I feel, the best way of improving the business, and hopefully margin, is to consider how effectively to deploy one's resources. Labour is the biggest resource that we have control of (usually about 20%-30% of turnover). Automation requires investment and so the capital equipment portion increases, but can have a significant impact on the labour side.

By focusing on labour efficiency and utilisation we have a mechanism for improving margins and bringing down the cost base.

I feel, as the print industry emerges from this pandemic, automation and systems that enable remote operation of equipment will become increasingly important. However, we shouldn’t automate just for the sake of it. The benefits need to be carefully analysed before investment. I have seen projects where automation was put in without proper analysis, ROI or due diligence, resulting in failed outcomes.

Similarly, with the expertise Hitech Print Systems has in variable data and personalisation, we started to think about diversifying. With the knowledge quotient being built, our team could handle ITES for the same customers of universities and boards.

In spite of three tough months (complete lockdown and strict norms), the educational sector had branched out. The examination process had shifted online. Furthermore, the learning material was reliant on digital media. Which is why, we were thinking about ITES activity of diversification along with the print products.

Today, Hitech Print Systems is focused on growing vertically. We are looking at more capacity and locations to serve the same sector, and tap new markets and products. Covid-19 has pushed the print industry – like most other industries – to rethink.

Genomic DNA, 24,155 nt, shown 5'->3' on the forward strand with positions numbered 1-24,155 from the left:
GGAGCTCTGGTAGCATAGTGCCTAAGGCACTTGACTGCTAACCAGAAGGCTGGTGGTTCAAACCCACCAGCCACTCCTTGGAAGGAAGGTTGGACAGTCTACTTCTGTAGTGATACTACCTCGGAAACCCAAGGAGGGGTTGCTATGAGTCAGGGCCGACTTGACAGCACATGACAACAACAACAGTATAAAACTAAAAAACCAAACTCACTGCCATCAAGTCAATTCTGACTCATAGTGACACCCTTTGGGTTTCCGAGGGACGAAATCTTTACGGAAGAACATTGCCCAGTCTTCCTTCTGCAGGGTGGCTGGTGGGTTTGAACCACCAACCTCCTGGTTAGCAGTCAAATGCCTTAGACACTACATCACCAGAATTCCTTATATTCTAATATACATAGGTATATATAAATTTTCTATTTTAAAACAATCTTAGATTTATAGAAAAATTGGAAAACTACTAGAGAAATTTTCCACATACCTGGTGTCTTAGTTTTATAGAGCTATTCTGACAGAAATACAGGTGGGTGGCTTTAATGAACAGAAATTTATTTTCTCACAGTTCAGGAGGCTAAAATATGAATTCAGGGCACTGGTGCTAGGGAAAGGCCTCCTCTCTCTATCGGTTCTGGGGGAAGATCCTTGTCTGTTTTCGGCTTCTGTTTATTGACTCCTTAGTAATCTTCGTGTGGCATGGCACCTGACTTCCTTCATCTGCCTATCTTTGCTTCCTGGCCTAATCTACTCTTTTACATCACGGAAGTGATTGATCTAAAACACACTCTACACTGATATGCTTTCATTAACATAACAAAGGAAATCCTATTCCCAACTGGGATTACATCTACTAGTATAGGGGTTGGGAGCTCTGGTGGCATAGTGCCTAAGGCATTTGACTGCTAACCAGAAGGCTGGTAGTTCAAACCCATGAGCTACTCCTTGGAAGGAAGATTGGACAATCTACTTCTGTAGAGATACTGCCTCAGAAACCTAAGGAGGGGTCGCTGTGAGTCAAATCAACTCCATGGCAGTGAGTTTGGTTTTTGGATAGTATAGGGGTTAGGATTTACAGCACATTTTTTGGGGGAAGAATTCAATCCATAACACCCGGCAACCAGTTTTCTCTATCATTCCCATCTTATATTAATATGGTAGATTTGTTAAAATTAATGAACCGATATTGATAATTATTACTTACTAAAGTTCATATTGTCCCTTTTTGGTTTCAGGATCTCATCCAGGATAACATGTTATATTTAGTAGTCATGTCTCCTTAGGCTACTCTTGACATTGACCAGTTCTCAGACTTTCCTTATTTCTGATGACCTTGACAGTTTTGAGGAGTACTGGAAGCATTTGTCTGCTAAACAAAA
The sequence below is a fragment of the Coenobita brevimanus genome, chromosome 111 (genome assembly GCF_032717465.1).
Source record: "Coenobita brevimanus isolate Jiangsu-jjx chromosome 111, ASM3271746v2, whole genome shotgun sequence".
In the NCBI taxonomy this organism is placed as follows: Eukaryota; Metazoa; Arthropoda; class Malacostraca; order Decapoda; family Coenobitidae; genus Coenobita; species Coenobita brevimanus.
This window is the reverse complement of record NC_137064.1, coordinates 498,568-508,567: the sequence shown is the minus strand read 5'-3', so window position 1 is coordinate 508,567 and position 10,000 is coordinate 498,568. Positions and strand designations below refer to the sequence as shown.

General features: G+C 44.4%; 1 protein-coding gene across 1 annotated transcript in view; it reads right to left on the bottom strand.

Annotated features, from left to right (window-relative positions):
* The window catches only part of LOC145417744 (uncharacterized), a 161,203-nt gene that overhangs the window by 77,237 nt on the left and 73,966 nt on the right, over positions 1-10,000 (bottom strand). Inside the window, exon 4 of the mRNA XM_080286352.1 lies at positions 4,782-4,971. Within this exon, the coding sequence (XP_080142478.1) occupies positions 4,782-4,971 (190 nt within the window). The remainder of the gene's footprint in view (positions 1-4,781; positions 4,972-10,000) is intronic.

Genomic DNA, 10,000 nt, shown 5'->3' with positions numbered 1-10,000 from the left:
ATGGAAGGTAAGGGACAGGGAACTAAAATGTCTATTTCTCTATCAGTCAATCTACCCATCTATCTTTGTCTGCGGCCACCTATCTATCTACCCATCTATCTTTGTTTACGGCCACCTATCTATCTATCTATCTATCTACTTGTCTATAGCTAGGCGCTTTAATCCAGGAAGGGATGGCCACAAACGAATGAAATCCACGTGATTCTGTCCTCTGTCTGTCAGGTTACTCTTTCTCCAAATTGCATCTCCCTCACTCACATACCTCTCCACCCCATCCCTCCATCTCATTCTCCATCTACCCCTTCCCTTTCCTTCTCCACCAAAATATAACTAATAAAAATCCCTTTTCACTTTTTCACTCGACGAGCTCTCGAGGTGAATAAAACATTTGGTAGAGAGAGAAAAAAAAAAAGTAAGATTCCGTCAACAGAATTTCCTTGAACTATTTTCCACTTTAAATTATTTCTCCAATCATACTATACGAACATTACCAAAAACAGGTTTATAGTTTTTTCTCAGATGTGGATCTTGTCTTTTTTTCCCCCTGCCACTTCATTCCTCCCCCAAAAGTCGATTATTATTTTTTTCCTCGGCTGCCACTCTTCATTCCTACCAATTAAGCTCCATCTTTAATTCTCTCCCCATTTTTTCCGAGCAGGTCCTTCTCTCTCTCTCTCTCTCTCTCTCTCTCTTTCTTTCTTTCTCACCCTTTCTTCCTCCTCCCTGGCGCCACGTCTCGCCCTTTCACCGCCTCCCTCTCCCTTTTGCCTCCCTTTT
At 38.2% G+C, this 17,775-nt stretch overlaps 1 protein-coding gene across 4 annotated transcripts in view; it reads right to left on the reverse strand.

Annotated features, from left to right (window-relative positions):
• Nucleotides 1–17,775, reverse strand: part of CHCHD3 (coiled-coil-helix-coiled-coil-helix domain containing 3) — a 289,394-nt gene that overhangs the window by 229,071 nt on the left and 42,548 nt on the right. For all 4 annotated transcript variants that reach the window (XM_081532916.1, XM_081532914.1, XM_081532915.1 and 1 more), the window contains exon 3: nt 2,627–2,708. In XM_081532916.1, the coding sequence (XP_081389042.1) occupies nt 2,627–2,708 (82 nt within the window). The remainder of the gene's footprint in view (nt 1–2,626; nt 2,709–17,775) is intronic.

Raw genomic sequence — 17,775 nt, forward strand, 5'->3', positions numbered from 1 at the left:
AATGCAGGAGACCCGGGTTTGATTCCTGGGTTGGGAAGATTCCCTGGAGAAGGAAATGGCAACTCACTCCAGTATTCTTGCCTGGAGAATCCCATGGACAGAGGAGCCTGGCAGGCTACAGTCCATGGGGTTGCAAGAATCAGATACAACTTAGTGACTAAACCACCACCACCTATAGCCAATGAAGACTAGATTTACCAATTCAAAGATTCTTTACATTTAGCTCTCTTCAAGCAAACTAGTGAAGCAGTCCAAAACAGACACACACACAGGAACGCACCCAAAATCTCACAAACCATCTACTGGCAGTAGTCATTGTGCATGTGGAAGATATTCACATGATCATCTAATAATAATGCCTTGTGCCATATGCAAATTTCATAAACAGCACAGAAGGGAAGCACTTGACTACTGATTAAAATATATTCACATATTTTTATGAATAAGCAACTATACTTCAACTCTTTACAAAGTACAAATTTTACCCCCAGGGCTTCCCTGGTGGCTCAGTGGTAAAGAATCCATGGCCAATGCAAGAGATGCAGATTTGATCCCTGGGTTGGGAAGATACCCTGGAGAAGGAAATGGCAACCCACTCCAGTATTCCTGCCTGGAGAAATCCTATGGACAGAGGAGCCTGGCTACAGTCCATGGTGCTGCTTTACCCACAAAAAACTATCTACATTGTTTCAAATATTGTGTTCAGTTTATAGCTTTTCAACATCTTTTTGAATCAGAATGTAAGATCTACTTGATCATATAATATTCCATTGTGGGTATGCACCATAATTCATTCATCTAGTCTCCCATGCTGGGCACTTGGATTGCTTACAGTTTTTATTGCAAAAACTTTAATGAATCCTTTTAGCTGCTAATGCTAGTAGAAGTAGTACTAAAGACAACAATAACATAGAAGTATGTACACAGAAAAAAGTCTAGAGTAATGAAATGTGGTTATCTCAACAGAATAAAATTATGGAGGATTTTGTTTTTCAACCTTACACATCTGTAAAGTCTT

The pandemic has also underlined the need for digitisation and automation within process flows. Digitisation is causing faster innovation cycles, and the pandemic months acted as a catalyst, driving companies such as ours to intensify our development process.

B Manoharan is the vice president at Hitech Print Systems. He joined Hitech in 1989. Presently, Manoharan leads a team of 200 members, and has implemented weblink authentication, NFC-integrated certificates, and RFID labels conversion.

Technology innovation at Hitech Print Systems

Three decades ago, Standard Register Company (SRC) in Dayton, USA made a presentation at a technical conference. This is a company which is one of the pioneers in security printing. The Hitech Print Systems team visited their production plants to understand the nitty-gritty of security print design, processes of printing, security inks to print in dry offset, flexo, offset and gravure. That was the beginning of Hitech's journey into the world of security print. Manoharan says, "We were the first in Asia in 1996 to acquire a high speed inkjet printing system and were major exporters of OMR forms."

During the collaboration with SRC, Manoharan had a chance to visit print houses in the USA and Europe. He travelled over 12 countries and got the opportunity to observe many new technologies. With these visits, Hitech Print Systems came up with the idea of building "a combination press, which consists of offset, flexo and gravure. The year was 2000. In 2004, the company made an indigenous machine. Manoharan says, "Please note, this was at a time when no manufacturers were creating such machines in the USA or Europe.

That's how Hitech Print Systems produced huge volumes of mobile recharge coupons from 2007–2011 for two major companies.

The rest, as they say, is print history.